pronouncing people’s names rightPronouncing People’s Names Right

In my line of work as an emcee I must introduce A LOT of people… AND pronounce their names correctly. And pronouncing them all at the other times as well. Examples include:

  • Asking for someone on the phone or reception desk
  • Introducing someone to a colleague
  • Meeting someone at a networking event or party
  • Reading a list of names at a school, church or other event

And that’s not to mention remembering people’s names! Are you one of those people who instantly forget someone’s name 5 seconds after they’ve been introduced to you? Or do you just forget how they pronounce their name? (Secret: Next month’s blog)

Note: I realize none of this is for pronouncing people’s names right for the Bob Smiths, Sue Woods or Jamie Whites of the world. If you can’t pronounce those, you shouldn’t be introducing ANYONE! This is for pronouncing people’s names right like pop stars David Guetta (Get-err), Loick Essien (Low-ick Es-ee-en), Wiz Khalifa (Whizz Ka-leaf-a) and Ke$ha (Kesh-a). Granted, most people don’t have a dollar sign in their name.

Anyway, I find pronouncing people’s names right to be difficult for some, so I’ll try and help with some ideas that I use as an emcee, and as just a guy out there in the world. In a nutshell, these tips can be followed to dramatically improve your ability to pronounce names:

1) Ask the Person. Sure, it sounds obvious but for some reason many people find it embarrassing. Trust me, it’s more embarrassing to have that person walk up to you afterwards slightly ticked off and say, “It’s pronounced ______!”

Have a pen ready, and when they pronounce their name for you, write it down phonetically. They often say, “That’s now how it’s spelled.” To which I reply, “No, but if I write it this way, I’ll say it correctly.” They always smile and walk away happy, knowing I’m trying my best to get it right.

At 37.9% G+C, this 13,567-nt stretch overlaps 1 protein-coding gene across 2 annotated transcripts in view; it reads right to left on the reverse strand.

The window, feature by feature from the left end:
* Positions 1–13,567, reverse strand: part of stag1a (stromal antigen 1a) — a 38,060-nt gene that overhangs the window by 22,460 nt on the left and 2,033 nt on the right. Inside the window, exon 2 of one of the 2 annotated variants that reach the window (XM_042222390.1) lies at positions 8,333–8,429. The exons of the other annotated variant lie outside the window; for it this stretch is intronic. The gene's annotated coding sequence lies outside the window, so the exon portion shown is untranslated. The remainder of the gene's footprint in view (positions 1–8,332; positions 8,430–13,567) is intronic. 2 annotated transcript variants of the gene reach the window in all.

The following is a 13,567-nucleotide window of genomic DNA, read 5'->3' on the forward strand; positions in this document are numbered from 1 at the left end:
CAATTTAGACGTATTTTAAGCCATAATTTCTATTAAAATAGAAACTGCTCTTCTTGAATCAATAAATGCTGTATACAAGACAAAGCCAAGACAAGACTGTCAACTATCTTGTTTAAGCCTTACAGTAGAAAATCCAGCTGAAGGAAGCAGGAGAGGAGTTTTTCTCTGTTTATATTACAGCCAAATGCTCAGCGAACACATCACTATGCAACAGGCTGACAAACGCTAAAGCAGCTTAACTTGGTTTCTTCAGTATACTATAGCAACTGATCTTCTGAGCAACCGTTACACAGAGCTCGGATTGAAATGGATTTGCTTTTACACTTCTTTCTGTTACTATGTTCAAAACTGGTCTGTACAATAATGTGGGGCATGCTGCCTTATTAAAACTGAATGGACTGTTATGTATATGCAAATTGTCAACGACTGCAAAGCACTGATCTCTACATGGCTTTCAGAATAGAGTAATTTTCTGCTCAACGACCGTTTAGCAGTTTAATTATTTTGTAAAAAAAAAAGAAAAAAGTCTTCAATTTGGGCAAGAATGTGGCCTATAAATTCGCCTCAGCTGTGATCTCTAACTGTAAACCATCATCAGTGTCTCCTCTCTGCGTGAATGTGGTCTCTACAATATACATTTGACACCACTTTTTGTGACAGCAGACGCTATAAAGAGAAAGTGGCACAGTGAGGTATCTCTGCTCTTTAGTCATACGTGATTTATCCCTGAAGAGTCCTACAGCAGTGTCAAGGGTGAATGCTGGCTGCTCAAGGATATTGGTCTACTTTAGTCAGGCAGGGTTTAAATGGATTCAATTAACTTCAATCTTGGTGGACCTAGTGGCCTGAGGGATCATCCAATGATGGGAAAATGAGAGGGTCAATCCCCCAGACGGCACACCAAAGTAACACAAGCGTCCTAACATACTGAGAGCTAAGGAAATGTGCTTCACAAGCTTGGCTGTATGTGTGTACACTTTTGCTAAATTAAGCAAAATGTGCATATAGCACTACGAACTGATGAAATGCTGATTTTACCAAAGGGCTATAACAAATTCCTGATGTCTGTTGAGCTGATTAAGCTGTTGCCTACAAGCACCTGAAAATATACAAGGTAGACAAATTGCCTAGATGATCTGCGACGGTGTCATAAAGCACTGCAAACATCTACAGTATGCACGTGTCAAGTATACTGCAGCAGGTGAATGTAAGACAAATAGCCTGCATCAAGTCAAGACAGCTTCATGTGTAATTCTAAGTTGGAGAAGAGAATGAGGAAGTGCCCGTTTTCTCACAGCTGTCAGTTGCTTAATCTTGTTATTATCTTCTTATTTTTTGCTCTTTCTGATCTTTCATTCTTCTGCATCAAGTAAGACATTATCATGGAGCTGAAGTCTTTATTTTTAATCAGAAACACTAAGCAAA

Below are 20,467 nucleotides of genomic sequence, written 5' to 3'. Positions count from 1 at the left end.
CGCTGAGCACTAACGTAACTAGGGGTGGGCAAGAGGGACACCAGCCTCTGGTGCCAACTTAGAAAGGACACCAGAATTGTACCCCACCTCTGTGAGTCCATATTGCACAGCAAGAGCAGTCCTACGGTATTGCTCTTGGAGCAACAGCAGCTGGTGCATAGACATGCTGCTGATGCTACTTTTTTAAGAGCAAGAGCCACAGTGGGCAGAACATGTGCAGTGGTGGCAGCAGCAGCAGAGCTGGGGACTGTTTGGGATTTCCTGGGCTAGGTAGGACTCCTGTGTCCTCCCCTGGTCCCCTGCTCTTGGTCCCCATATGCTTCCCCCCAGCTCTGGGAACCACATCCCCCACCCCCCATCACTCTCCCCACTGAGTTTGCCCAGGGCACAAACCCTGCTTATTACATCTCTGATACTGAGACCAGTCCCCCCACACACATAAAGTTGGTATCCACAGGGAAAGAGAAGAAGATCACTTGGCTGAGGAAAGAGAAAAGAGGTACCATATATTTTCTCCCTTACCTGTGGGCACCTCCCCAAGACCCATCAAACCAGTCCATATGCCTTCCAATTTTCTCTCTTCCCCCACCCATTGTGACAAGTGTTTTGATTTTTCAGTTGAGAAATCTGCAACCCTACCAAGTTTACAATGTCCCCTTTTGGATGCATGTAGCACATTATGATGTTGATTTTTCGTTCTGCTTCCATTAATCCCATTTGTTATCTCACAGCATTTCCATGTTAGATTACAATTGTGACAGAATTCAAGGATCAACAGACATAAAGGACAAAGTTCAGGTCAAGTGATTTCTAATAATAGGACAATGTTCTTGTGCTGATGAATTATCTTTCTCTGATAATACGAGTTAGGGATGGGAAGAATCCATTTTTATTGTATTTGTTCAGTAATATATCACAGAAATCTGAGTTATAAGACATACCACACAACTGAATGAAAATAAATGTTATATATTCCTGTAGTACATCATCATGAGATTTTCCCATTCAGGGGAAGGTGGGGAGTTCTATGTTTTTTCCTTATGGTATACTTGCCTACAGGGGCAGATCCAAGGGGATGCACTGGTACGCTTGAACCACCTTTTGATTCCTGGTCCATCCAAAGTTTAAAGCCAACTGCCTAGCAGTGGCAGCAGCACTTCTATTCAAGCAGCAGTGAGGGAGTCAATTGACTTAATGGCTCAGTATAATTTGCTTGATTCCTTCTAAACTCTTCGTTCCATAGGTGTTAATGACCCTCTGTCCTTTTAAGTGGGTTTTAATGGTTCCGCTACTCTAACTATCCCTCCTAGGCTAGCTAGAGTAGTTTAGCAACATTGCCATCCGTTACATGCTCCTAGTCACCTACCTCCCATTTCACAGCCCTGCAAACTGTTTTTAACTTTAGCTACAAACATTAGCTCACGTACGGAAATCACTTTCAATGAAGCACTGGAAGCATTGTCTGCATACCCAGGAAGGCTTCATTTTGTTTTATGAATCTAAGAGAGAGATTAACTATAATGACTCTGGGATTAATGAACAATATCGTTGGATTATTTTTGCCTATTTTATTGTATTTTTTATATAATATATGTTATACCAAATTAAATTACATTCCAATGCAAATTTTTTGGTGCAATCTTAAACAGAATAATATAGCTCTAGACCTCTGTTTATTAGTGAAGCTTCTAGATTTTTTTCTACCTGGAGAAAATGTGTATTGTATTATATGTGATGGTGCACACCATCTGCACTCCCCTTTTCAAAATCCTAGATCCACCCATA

Example: I once had to introduce a bigwig at Northwestern’s Kellogg School of Business: Lachman Krishnamurti. It didn’t matter how many times I said it, I kept getting it wrong. Then I wrote down what I heard: Locksh-men Krish-Na-Muur-Tea. When it came time… I nailed it!

Being able to quickly write down the name spelled phonetically is a very useful skill. Most emcees will develop their own system. For example, where the syllables are, and which one has the emphasis. I will also often write down a rhyming word that it sounds like, either a syllable or a whole word. You can also use the memory technique of association to something or someone you know well.

2) Research the Name and its Derivation. If you don’t have a chance to meet with the person first, this can help. You can even look it up on the Internet (yes, everything is there) for help. There are even Pronunciation Websites & Apps. No, really.

Also, don’t be timid about asking colleagues, friends and the “hive mind” of social media. One of the best is your client, the person who is bringing you into the event has also probably already talked to this person in a briefing session, so ask them.

Often the first question you should ask yourself is does the name give you any clues? Where is it from? Often a word is obviously from a certain country or region. For example: “ski” at the end of a name, means it is probably Slavic, probably Polish, Russian or Czech, (but they are more likely to be -sky or -ska.) but it’s a great clue and this obviously gives us a great starting point.

2) Pronounce the name with Confidence. What I’m saying is, give it your best shot using all your brain power and faculties. Most people will cut you a break if you try your hardest. And if someone gets annoyed, apologize and ask them the correct pronunciation. I think if you have done a bit of research as outlined previously, captured the pronunciation and practiced the word till you are comfortable the big secret is to say it with confidence.

If you say a name tentatively, or pause before you say it, people are more likely to focus exactly on how you say it. If you say it with confidence, they are more likely to accept that that is how it is said and if you are the person being introduced, they are probably less worried about it.

Hope this all helped, and it’s NOT Lie-Ah-bull, or Lie-bell … it’s pronounced Lay-ble! Thanks.

Richard Laible

About Richard Laible

Professional Master of Ceremonies, Richard Laible, has performed in hundreds of corporate industrials, for numerous Fortune 500 companies, including Hewlett-Packard, Sony, Cisco, Sprint PCS, McDonald’s, Ameritech, Kraft USA, Burger King, Motorola, IBM, SAP and many more throughout his two decade career. His specialties include Corporate Emcee, Corporate Meeting Host, Trade Show Presenter and Sales Meeting Host. Contact Richard Laible at or 847.446.2425